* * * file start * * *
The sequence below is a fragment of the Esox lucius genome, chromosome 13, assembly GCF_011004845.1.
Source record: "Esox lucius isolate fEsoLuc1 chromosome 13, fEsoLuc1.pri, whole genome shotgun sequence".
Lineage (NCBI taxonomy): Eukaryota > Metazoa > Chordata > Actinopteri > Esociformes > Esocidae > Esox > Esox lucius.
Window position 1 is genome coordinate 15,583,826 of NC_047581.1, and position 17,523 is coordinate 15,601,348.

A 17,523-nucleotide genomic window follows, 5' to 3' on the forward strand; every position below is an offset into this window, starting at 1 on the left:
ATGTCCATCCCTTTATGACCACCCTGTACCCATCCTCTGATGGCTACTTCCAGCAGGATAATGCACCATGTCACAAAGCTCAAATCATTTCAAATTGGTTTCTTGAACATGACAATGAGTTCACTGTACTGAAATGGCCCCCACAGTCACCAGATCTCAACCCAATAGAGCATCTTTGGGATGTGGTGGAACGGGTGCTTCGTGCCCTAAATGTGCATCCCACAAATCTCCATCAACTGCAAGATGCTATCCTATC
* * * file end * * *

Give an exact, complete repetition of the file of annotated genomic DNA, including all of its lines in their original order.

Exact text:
The sequence below is a fragment of the Esox lucius genome, chromosome 13, assembly GCF_011004845.1.
Source record: "Esox lucius isolate fEsoLuc1 chromosome 13, fEsoLuc1.pri, whole genome shotgun sequence".
Lineage (NCBI taxonomy): Eukaryota > Metazoa > Chordata > Actinopteri > Esociformes > Esocidae > Esox > Esox lucius.
Window position 1 is genome coordinate 15,583,826 of NC_047581.1, and position 17,523 is coordinate 15,601,348.

A 17,523-nucleotide genomic window follows, 5' to 3' on the forward strand; every position below is an offset into this window, starting at 1 on the left:
ATGTCCATCCCTTTATGACCACCCTGTACCCATCCTCTGATGGCTACTTCCAGCAGGATAATGCACCATGTCACAAAGCTCAAATCATTTCAAATTGGTTTCTTGAACATGACAATGAGTTCACTGTACTGAAATGGCCCCCACAGTCACCAGATCTCAACCCAATAGAGCATCTTTGGGATGTGGTGGAACGGGTGCTTCGTGCCCTAAATGTGCATCCCACAAATCTCCATCAACTGCAAGATGCTATCCTATC